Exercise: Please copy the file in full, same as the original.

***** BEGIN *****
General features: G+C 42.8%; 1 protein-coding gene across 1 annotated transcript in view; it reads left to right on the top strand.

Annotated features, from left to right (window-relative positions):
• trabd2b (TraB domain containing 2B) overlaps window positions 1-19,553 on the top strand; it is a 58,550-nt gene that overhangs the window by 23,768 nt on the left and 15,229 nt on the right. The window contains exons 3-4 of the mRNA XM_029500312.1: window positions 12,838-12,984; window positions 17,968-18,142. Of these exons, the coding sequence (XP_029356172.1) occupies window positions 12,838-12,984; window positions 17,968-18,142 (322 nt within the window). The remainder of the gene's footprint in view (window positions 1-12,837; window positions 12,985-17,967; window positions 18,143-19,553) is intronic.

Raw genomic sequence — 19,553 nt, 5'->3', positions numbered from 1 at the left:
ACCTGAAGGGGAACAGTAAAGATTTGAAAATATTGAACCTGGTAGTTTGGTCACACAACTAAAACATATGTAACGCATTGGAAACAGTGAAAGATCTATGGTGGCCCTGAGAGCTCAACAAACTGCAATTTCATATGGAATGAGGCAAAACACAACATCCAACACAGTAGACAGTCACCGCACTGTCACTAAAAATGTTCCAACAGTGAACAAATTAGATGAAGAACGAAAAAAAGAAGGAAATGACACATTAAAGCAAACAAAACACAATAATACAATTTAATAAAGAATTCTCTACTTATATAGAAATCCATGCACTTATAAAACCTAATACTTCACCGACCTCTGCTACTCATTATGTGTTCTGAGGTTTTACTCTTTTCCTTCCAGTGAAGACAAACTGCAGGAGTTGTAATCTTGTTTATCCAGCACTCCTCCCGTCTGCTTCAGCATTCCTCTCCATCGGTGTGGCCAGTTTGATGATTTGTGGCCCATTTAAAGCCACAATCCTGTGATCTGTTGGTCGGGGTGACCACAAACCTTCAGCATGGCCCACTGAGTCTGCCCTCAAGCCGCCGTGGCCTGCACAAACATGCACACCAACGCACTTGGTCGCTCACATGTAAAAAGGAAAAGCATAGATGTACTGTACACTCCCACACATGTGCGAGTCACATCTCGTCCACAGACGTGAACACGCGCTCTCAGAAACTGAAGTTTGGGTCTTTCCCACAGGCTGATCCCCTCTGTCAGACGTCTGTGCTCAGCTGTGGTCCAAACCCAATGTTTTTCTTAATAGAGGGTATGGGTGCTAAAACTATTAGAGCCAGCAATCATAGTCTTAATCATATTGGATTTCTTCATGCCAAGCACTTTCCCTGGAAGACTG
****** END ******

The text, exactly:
General features: G+C 42.8%; 1 protein-coding gene across 1 annotated transcript in view; it reads left to right on the top strand.

Annotated features, from left to right (window-relative positions):
• trabd2b (TraB domain containing 2B) overlaps window positions 1-19,553 on the top strand; it is a 58,550-nt gene that overhangs the window by 23,768 nt on the left and 15,229 nt on the right. The window contains exons 3-4 of the mRNA XM_029500312.1: window positions 12,838-12,984; window positions 17,968-18,142. Of these exons, the coding sequence (XP_029356172.1) occupies window positions 12,838-12,984; window positions 17,968-18,142 (322 nt within the window). The remainder of the gene's footprint in view (window positions 1-12,837; window positions 12,985-17,967; window positions 18,143-19,553) is intronic.

Raw genomic sequence — 19,553 nt, 5'->3', positions numbered from 1 at the left:
ACCTGAAGGGGAACAGTAAAGATTTGAAAATATTGAACCTGGTAGTTTGGTCACACAACTAAAACATATGTAACGCATTGGAAACAGTGAAAGATCTATGGTGGCCCTGAGAGCTCAACAAACTGCAATTTCATATGGAATGAGGCAAAACACAACATCCAACACAGTAGACAGTCACCGCACTGTCACTAAAAATGTTCCAACAGTGAACAAATTAGATGAAGAACGAAAAAAAGAAGGAAATGACACATTAAAGCAAACAAAACACAATAATACAATTTAATAAAGAATTCTCTACTTATATAGAAATCCATGCACTTATAAAACCTAATACTTCACCGACCTCTGCTACTCATTATGTGTTCTGAGGTTTTACTCTTTTCCTTCCAGTGAAGACAAACTGCAGGAGTTGTAATCTTGTTTATCCAGCACTCCTCCCGTCTGCTTCAGCATTCCTCTCCATCGGTGTGGCCAGTTTGATGATTTGTGGCCCATTTAAAGCCACAATCCTGTGATCTGTTGGTCGGGGTGACCACAAACCTTCAGCATGGCCCACTGAGTCTGCCCTCAAGCCGCCGTGGCCTGCACAAACATGCACACCAACGCACTTGGTCGCTCACATGTAAAAAGGAAAAGCATAGATGTACTGTACACTCCCACACATGTGCGAGTCACATCTCGTCCACAGACGTGAACACGCGCTCTCAGAAACTGAAGTTTGGGTCTTTCCCACAGGCTGATCCCCTCTGTCAGACGTCTGTGCTCAGCTGTGGTCCAAACCCAATGTTTTTCTTAATAGAGGGTATGGGTGCTAAAACTATTAGAGCCAGCAATCATAGTCTTAATCATATTGGATTTCTTCATGCCAAGCACTTTCCCTGGAAGACTG